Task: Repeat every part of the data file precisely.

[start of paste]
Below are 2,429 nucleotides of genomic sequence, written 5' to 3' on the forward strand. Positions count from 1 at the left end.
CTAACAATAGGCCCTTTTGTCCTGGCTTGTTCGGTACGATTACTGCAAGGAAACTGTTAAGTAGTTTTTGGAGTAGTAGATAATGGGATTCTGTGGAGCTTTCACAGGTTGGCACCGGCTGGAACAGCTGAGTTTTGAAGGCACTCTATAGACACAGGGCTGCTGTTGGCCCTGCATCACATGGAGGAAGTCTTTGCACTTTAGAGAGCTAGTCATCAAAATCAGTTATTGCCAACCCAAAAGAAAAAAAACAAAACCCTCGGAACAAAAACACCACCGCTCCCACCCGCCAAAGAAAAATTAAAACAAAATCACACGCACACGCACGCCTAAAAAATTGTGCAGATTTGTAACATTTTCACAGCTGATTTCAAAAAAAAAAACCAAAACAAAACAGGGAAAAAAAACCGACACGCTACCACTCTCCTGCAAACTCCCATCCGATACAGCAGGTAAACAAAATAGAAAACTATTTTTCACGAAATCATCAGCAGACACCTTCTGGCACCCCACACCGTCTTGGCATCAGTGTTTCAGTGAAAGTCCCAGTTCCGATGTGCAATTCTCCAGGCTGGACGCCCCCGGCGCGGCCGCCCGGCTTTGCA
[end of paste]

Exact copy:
Below are 2,429 nucleotides of genomic sequence, written 5' to 3' on the forward strand. Positions count from 1 at the left end.
CTAACAATAGGCCCTTTTGTCCTGGCTTGTTCGGTACGATTACTGCAAGGAAACTGTTAAGTAGTTTTTGGAGTAGTAGATAATGGGATTCTGTGGAGCTTTCACAGGTTGGCACCGGCTGGAACAGCTGAGTTTTGAAGGCACTCTATAGACACAGGGCTGCTGTTGGCCCTGCATCACATGGAGGAAGTCTTTGCACTTTAGAGAGCTAGTCATCAAAATCAGTTATTGCCAACCCAAAAGAAAAAAAACAAAACCCTCGGAACAAAAACACCACCGCTCCCACCCGCCAAAGAAAAATTAAAACAAAATCACACGCACACGCACGCCTAAAAAATTGTGCAGATTTGTAACATTTTCACAGCTGATTTCAAAAAAAAAAACCAAAACAAAACAGGGAAAAAAAACCGACACGCTACCACTCTCCTGCAAACTCCCATCCGATACAGCAGGTAAACAAAATAGAAAACTATTTTTCACGAAATCATCAGCAGACACCTTCTGGCACCCCACACCGTCTTGGCATCAGTGTTTCAGTGAAAGTCCCAGTTCCGATGTGCAATTCTCCAGGCTGGACGCCCCCGGCGCGGCCGCCCGGCTTTGCA